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Let's consider a system of differential equations in the form

$$\dot{X} = M X$$

in two dimensions ($X = (x(t), y(t))$).

In the case that $M$ has real values, it is easy to give a geometric interpretation of the eigenvectors in the $(x, y)$ plane: they are the directions along which the dynamical system is "sucked" or "expelled" from the stable point.

If the eigenvalues are complex, then the eigenvectors are complex too. Let's say the eigenvalues are purely imaginary, so that the trajectory is an ellipse.

Can I draw anything in the $(x, y)$ plane that is related to the eigenvectors? In particular, do the eigenvectors have any simple relation to the rotation and eccentricity of the ellipse?

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This is a wild guess, but it is possible that you something like the angular velocity vector? Also, this could be better asked at Math.SE –  Angel Joaniquet Tukiainen Apr 15 '13 at 18:16
    
@AngelJoaniquetTukiainen Hmm, well I think it might be appropriate because he's looking for a physical interpretation of it. –  Ataraxia Apr 15 '13 at 18:19
    
Related: physics.stackexchange.com/q/22873/2451 –  Qmechanic Apr 15 '13 at 19:13
    
Note that while purely imaginary eigenvalues imply elliptical trajectories, general complex eigenvalues give spiral trajectories. (Your third paragraph can be read as implying this, but it has other readings, too, so I thought I'd clarify.) –  Ted Pudlik May 15 '13 at 23:32
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2 Answers 2

With a short straightforward calculation, I came to this picture:

That is, if the ellipse semi-major and semi-minor axes are given by vectors $\pmb{a}$ and $\pmb{b}$, then the eigenverctors are proportional to $\pmb{a}\pm i\pmb{b}$ (with maybe some complex factors), and their order would give the direction of rotation: from the $\mathrm{Im}\,\lambda>0$ eigenvector to the $\mathrm{Im}\,\lambda<0$ eigenvector. (On the figure, from $\pmb{a}-i\pmb{b}$ to $\pmb{a}+i\pmb{b}$.)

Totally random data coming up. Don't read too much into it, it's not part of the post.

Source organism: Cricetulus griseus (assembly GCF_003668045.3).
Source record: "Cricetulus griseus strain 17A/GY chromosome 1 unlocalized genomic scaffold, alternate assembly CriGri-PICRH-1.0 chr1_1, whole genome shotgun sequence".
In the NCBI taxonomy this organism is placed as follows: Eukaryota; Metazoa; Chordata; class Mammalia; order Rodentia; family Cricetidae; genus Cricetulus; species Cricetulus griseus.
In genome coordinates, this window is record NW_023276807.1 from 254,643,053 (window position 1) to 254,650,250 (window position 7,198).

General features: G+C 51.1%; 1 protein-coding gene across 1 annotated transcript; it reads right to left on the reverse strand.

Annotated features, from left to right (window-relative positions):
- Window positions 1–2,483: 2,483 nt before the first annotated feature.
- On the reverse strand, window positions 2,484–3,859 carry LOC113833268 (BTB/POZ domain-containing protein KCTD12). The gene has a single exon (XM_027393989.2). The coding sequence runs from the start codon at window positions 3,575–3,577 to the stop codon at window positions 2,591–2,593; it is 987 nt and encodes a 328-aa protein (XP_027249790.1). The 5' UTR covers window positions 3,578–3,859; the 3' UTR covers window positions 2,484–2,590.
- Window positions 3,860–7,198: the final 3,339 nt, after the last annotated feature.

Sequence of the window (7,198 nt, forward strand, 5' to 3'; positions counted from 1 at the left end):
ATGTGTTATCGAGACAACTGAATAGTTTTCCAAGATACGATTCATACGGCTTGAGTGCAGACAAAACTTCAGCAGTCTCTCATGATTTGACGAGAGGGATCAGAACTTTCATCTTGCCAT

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could you please provide a sketch of this calculation? It seems interesting. –  Lorenzo Pistone May 17 '13 at 0:58
    
First I considered the simplest paraxial ellipse and the $M$ of the form $\left(\begin{smallmatrix}0&-a\\1/a&0\end{smallmatrix}\right)$. Then I applied an arbitrary rotation to the plane. Of course, the semi-major and semi-minor axes are interchangeable. –  firtree May 17 '13 at 8:01
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If you have real matrix $M$, its eigenvalues and eigen vectors come in conjugate pairs -- for $MX=\lambda X$ you always have $M\bar{X}=\bar{\lambda}\bar{X}$. You can convince yourself that a general solution to $\dot{Y}=MY$ in 2D is $$ Y(t)=Re\left\{a\exp(\lambda t) X\right\},\,a\in\mathbb{C}. $$ In general, in higher dimensions, real eigenvalues correspond to invariant 1-d subspaces -- lines, while conjugate pairs correspond to invariant 2-d planes. For example, for any 3d-rotation you have an invariant plane and an invariant line.

As for the relation between eigenvectors and ellipse parametrs, it surely exists, but I wasn't able to find any simple form for it. The reason is that all above can be seen as statements about operators, without explicit coordinate system. It is the coordinate system (actually, the standard dot product that comes with it) that gives sense to such notion as "semiaxis", "eccentricity". So you have to deal with coordinates of $X$, which not as nice as $X$ in its integrity.

For example, take the basis to be $Re X,\,Im X$, and then the trajectory is just a circle (for pure imaginary eigenvalue). Note that these two vectors are always linearly independent, because otherwise it follows that $\lambda$ is real.

Update

Take $A=Re X,\, B=Im X,\, \gamma=Re\lambda,\,\omega=Im\lambda,\,a=C\exp(i\phi)$. Then the solution is: $$ Y(t)=Ce^{\gamma t}\left(\cos(\omega t')A-\sin(\omega t')B\right), $$ where $t'=t+\phi/\omega$.

Now recall that once upon a time the solution coincides with one of the semiaxes, and after a time $\pi/2\omega$ it coincides with the second one. Two positions are orthgonal. Let the semiaxes be $S_1,\,S_2$: $$ S_1=\cos(\alpha)A-\sin(\alpha)B\\ S_2=-\sin(\alpha)A-\cos(\alpha)B\\ $$ Then $$ 0=-(S_1,S_2)=\cos(2\alpha)(A,B)+\sin(2\alpha)(A^2-B^2)/2\\ \tan(2\alpha)=\frac{2(A,B)}{B^2-A^2} $$ This gives you $\alpha=\omega t'$ the time when the solution goes trough $S_1$, and coordinates of $S_1$ and $S_2$. Now it is straight forward to obtain their lengthes and so on.

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well, now i see an error, i am working on it –  Peter Kravchuk Apr 15 '13 at 20:20
    
now looks ok, finally –  Peter Kravchuk Apr 15 '13 at 20:26
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